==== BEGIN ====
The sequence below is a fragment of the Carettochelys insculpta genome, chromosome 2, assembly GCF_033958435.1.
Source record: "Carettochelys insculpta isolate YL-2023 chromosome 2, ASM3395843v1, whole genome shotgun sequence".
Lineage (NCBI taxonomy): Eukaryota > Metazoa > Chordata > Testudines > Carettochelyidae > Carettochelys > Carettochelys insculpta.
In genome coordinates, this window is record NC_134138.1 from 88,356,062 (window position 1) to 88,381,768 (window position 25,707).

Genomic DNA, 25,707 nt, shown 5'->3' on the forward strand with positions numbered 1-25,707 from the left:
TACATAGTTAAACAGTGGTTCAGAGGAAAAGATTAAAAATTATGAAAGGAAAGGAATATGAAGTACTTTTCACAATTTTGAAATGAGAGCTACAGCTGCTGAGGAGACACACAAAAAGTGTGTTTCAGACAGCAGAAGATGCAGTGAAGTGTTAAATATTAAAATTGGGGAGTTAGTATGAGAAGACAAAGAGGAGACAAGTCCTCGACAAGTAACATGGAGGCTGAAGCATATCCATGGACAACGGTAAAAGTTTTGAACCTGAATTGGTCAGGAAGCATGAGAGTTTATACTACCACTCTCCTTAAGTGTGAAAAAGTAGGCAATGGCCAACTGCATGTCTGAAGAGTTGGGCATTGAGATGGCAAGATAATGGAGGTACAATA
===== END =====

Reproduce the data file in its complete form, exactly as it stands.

The sequence below is a fragment of the Carettochelys insculpta genome, chromosome 2, assembly GCF_033958435.1.
Source record: "Carettochelys insculpta isolate YL-2023 chromosome 2, ASM3395843v1, whole genome shotgun sequence".
Lineage (NCBI taxonomy): Eukaryota > Metazoa > Chordata > Testudines > Carettochelyidae > Carettochelys > Carettochelys insculpta.
In genome coordinates, this window is record NC_134138.1 from 88,356,062 (window position 1) to 88,381,768 (window position 25,707).

Genomic DNA, 25,707 nt, shown 5'->3' on the forward strand with positions numbered 1-25,707 from the left:
TACATAGTTAAACAGTGGTTCAGAGGAAAAGATTAAAAATTATGAAAGGAAAGGAATATGAAGTACTTTTCACAATTTTGAAATGAGAGCTACAGCTGCTGAGGAGACACACAAAAAGTGTGTTTCAGACAGCAGAAGATGCAGTGAAGTGTTAAATATTAAAATTGGGGAGTTAGTATGAGAAGACAAAGAGGAGACAAGTCCTCGACAAGTAACATGGAGGCTGAAGCATATCCATGGACAACGGTAAAAGTTTTGAACCTGAATTGGTCAGGAAGCATGAGAGTTTATACTACCACTCTCCTTAAGTGTGAAAAAGTAGGCAATGGCCAACTGCATGTCTGAAGAGTTGGGCATTGAGATGGCAAGATAATGGAGGTACAATA